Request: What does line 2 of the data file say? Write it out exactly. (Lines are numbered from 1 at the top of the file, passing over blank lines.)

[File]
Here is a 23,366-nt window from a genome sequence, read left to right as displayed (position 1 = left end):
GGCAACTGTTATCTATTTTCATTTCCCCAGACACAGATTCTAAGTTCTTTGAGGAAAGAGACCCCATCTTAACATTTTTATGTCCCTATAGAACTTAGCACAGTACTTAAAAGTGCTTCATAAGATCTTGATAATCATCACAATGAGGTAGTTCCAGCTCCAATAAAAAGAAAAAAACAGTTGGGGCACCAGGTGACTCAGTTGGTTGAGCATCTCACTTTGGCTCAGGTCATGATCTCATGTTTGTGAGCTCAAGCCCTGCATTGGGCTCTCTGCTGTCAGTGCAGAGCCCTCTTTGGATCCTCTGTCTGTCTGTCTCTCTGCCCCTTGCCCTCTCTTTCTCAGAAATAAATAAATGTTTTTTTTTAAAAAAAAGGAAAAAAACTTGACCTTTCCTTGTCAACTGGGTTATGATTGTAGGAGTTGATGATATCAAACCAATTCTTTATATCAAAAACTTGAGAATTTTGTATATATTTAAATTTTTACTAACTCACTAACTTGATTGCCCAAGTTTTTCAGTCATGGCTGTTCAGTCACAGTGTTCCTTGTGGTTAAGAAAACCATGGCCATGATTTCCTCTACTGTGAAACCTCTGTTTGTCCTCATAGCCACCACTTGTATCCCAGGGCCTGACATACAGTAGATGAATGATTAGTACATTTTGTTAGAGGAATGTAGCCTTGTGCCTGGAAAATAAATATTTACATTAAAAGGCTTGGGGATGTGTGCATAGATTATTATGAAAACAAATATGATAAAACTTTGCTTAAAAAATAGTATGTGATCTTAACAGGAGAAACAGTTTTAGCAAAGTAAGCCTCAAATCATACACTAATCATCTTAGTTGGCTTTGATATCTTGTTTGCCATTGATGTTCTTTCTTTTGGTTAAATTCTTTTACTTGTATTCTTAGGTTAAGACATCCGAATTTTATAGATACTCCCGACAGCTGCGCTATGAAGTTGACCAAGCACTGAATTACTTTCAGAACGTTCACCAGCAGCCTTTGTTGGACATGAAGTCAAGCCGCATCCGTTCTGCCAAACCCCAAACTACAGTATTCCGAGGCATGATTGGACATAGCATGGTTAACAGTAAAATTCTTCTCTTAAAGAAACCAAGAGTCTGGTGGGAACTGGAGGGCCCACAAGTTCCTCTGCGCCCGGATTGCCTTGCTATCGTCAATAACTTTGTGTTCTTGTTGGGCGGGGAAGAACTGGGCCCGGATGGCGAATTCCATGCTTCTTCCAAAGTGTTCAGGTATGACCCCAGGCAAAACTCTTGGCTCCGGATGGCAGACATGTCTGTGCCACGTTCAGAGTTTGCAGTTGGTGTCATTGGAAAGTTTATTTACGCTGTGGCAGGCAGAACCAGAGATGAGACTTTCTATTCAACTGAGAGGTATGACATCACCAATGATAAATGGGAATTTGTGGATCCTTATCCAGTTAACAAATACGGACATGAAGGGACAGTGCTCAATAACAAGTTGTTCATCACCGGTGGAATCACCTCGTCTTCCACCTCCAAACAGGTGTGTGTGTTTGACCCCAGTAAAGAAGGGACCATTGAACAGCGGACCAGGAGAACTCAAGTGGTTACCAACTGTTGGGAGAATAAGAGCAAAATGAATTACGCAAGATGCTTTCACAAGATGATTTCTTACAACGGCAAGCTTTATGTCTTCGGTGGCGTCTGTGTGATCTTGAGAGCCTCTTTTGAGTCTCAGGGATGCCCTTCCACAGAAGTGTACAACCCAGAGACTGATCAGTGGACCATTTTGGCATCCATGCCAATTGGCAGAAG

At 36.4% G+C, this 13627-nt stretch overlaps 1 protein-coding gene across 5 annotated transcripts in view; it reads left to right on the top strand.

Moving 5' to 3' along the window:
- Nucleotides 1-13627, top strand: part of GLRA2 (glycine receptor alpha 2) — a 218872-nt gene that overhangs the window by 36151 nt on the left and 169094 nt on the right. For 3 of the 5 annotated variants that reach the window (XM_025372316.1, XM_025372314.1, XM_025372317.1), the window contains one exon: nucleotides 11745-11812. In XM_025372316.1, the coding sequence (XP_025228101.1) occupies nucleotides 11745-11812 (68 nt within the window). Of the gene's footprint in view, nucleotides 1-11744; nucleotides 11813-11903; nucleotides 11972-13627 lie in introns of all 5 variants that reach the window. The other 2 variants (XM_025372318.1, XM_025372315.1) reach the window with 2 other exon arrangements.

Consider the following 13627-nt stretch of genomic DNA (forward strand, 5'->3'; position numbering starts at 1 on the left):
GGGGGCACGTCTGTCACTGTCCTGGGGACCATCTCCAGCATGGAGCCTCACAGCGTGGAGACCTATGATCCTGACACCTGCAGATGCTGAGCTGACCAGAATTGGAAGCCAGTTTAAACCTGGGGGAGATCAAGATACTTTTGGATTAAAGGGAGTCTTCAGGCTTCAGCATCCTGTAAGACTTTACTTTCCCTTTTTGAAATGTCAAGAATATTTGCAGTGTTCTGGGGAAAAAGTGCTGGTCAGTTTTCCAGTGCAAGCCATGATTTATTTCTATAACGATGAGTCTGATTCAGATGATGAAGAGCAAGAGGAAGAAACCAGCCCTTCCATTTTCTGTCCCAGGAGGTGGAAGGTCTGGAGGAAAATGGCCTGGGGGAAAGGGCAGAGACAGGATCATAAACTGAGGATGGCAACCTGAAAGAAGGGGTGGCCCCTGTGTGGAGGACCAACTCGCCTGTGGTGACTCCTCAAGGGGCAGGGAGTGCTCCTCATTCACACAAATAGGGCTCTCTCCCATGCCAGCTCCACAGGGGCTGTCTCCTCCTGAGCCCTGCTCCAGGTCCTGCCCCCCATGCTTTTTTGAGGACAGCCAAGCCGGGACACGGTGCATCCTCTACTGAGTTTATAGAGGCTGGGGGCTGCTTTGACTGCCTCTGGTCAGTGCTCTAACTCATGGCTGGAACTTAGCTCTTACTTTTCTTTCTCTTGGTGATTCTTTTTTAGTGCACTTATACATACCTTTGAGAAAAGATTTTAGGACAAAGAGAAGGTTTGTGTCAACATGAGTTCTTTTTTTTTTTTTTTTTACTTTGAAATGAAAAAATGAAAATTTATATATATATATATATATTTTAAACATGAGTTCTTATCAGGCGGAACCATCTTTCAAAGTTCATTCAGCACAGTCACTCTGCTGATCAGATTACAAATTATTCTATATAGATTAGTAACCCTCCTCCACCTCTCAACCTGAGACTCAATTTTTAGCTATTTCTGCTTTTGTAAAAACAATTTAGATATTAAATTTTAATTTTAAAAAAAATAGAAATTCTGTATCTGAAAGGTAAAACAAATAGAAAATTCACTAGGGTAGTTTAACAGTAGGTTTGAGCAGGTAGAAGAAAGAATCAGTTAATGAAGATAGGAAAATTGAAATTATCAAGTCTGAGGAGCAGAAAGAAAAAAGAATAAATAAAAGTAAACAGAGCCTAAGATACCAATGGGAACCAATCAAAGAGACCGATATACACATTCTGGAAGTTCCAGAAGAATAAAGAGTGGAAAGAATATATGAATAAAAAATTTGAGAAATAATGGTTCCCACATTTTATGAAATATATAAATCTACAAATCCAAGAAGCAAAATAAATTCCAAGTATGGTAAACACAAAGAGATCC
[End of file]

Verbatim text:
GGCAACTGTTATCTATTTTCATTTCCCCAGACACAGATTCTAAGTTCTTTGAGGAAAGAGACCCCATCTTAACATTTTTATGTCCCTATAGAACTTAGCACAGTACTTAAAAGTGCTTCATAAGATCTTGATAATCATCACAATGAGGTAGTTCCAGCTCCAATAAAAAGAAAAAAACAGTTGGGGCACCAGGTGACTCAGTTGGTTGAGCATCTCACTTTGGCTCAGGTCATGATCTCATGTTTGTGAGCTCAAGCCCTGCATTGGGCTCTCTGCTGTCAGTGCAGAGCCCTCTTTGGATCCTCTGTCTGTCTGTCTCTCTGCCCCTTGCCCTCTCTTTCTCAGAAATAAATAAATGTTTTTTTTTAAAAAAAAGGAAAAAAACTTGACCTTTCCTTGTCAACTGGGTTATGATTGTAGGAGTTGATGATATCAAACCAATTCTTTATATCAAAAACTTGAGAATTTTGTATATATTTAAATTTTTACTAACTCACTAACTTGATTGCCCAAGTTTTTCAGTCATGGCTGTTCAGTCACAGTGTTCCTTGTGGTTAAGAAAACCATGGCCATGATTTCCTCTACTGTGAAACCTCTGTTTGTCCTCATAGCCACCACTTGTATCCCAGGGCCTGACATACAGTAGATGAATGATTAGTACATTTTGTTAGAGGAATGTAGCCTTGTGCCTGGAAAATAAATATTTACATTAAAAGGCTTGGGGATGTGTGCATAGATTATTATGAAAACAAATATGATAAAACTTTGCTTAAAAAATAGTATGTGATCTTAACAGGAGAAACAGTTTTAGCAAAGTAAGCCTCAAATCATACACTAATCATCTTAGTTGGCTTTGATATCTTGTTTGCCATTGATGTTCTTTCTTTTGGTTAAATTCTTTTACTTGTATTCTTAGGTTAAGACATCCGAATTTTATAGATACTCCCGACAGCTGCGCTATGAAGTTGACCAAGCACTGAATTACTTTCAGAACGTTCACCAGCAGCCTTTGTTGGACATGAAGTCAAGCCGCATCCGTTCTGCCAAACCCCAAACTACAGTATTCCGAGGCATGATTGGACATAGCATGGTTAACAGTAAAATTCTTCTCTTAAAGAAACCAAGAGTCTGGTGGGAACTGGAGGGCCCACAAGTTCCTCTGCGCCCGGATTGCCTTGCTATCGTCAATAACTTTGTGTTCTTGTTGGGCGGGGAAGAACTGGGCCCGGATGGCGAATTCCATGCTTCTTCCAAAGTGTTCAGGTATGACCCCAGGCAAAACTCTTGGCTCCGGATGGCAGACATGTCTGTGCCACGTTCAGAGTTTGCAGTTGGTGTCATTGGAAAGTTTATTTACGCTGTGGCAGGCAGAACCAGAGATGAGACTTTCTATTCAACTGAGAGGTATGACATCACCAATGATAAATGGGAATTTGTGGATCCTTATCCAGTTAACAAATACGGACATGAAGGGACAGTGCTCAATAACAAGTTGTTCATCACCGGTGGAATCACCTCGTCTTCCACCTCCAAACAGGTGTGTGTGTTTGACCCCAGTAAAGAAGGGACCATTGAACAGCGGACCAGGAGAACTCAAGTGGTTACCAACTGTTGGGAGAATAAGAGCAAAATGAATTACGCAAGATGCTTTCACAAGATGATTTCTTACAACGGCAAGCTTTATGTCTTCGGTGGCGTCTGTGTGATCTTGAGAGCCTCTTTTGAGTCTCAGGGATGCCCTTCCACAGAAGTGTACAACCCAGAGACTGATCAGTGGACCATTTTGGCATCCATGCCAATTGGCAGAAG